Iran already has some problems repatriating its petrodollars and a move against the central bank would cause much more.
Indian refiners built up debts of $5 billion in the first half of this year due to an Indian move to stop the previous method of payment. The debts were finally cleared by transferring euros to Iran via a Turkish bank and Iran says there are other conduits.
Tehran has shrugged off the political and economic impact of sanctions, which have also hit much-needed foreign investment in the oil and gas sector.
Before the plot emerged, Ahmadinejad had revived the possibility of a nuclear deal with world powers that formed the basis of a tentative deal brokered by the U.N. nuclear agency in 2009 but which fell apart.
EU foreign policy chief Catherine Ashton has told Tehran big powers are ready for "meaningful discussions" but talks look unlikely to resume in the current climate.
A report due from the U.N. International Atomic Energy Agency (IAEA) later this month may include intelligence pointing to military dimensions of Iran's nuclear activities, Western diplomats say. That would add fuel to Western calls to tighten sanctions although Russia and China will be hard to convince.
The increasing pressure comes as Iranians complain that consumer prices are soaring faster than official inflation, which has risen steadily over the last year to around 18 percent and the government appears split on how to handle it.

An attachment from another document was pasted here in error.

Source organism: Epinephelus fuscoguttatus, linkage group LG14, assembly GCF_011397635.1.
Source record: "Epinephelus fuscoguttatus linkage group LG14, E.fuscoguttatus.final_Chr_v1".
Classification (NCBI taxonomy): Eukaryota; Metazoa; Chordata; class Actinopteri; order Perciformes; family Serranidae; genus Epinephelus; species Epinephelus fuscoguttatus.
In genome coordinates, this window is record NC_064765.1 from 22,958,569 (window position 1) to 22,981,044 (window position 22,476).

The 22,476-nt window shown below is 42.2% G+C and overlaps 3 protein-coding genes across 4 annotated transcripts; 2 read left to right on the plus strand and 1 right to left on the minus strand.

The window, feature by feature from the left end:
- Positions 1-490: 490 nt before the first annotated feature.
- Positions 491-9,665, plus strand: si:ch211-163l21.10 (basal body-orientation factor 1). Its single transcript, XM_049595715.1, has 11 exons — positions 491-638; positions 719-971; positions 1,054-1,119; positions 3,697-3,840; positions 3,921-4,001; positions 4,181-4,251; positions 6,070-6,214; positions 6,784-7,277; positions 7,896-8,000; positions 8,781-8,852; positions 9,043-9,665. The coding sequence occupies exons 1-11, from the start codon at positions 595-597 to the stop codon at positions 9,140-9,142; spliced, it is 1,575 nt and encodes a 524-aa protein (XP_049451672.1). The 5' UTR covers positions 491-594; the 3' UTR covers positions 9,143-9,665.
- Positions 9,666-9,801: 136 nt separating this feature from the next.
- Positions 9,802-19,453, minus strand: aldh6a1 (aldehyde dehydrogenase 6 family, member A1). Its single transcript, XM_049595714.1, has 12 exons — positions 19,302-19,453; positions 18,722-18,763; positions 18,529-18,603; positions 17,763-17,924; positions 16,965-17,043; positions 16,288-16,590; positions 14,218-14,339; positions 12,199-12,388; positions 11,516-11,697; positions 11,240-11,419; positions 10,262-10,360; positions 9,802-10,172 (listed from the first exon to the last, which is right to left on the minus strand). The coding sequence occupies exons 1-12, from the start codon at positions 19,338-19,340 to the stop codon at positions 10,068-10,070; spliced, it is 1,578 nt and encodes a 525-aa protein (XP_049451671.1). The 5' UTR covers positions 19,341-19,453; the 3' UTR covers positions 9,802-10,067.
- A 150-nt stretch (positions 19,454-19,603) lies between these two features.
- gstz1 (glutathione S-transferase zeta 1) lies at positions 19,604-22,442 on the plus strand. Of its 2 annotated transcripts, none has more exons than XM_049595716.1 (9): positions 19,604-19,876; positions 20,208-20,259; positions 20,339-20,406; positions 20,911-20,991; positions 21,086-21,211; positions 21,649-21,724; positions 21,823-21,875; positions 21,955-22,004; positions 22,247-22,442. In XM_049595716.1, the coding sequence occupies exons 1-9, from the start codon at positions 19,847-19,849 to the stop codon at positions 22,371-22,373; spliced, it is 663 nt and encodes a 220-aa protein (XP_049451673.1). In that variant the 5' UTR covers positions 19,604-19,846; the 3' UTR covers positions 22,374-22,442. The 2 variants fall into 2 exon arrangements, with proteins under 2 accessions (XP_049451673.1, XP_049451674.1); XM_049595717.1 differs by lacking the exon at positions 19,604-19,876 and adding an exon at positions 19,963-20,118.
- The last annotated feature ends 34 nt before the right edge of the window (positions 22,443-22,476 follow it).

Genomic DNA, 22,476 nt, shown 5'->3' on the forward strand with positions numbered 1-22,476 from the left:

The removal of government subsidies that have held prices of
essentials like food and fuel artificially low for years is taking a toll on family budgets, although cash payments to families have offset some of the pain.
But fear of inflation was a main factor in prompting Iran to devalue the rial by 11 percent in June as Iranians rushed to convert their cash into dollars and gold, and continues to pressure the exchange rate.
WHAT TO WATCH:
-- More evidence about the Saudi ambassador 'plot'
-- IAEA report and reaction to it
-- Further inflation and foreign exchange rate pressures
Iran hopes to be a winner from the Arab uprisings it has described as an "Islamic awakening."
The fall of U.S.-backed autocrats could see Iran's influence in the region rise and perhaps rekindle relations with powerful Arab countries like Egypt and Libya. But tensions with main Gulf rival Saudi Arabia have increased due to unrest in Bahrain and Syria.
Tehran's staunch support for President Bashar al-Assad has been tempered with calls for him to respect the "legitimate demands" of his people, but Iran still hopes his government can survive the protests and has warned the West against military involvement.
WHAT TO WATCH:
-- How events in Syria unfold and impact on Iran
-- Tensions with Saudi Arabia, other Gulf Arab states
-- Moves to rebuild ties with Egypt, Libya
The world's number five oil exporter and home to its second-largest gas reserves, Iran needs foreign capital and technology to modernise and expand the energy sector, but sanctions have forced Western firms to pull out and made others wary.
Oil Minister Rostam Qasemi's view that Iran needs no foreign involvement is viewed with scepticism abroad.
Iran has reiterated its threat to revoke the contract of the China National Petroleum Corporation unless work goes ahead on the South Pars gas field and has told Russia's Gazprom it is "excluded" from a major oil field project.
But other reports suggest a continued desire for foreign investment, while a plan to sell off refineries shows an intents to raise funds beyond state coffers [ID:nL5E7JT0UI].
(Editing by Alistair Lyon)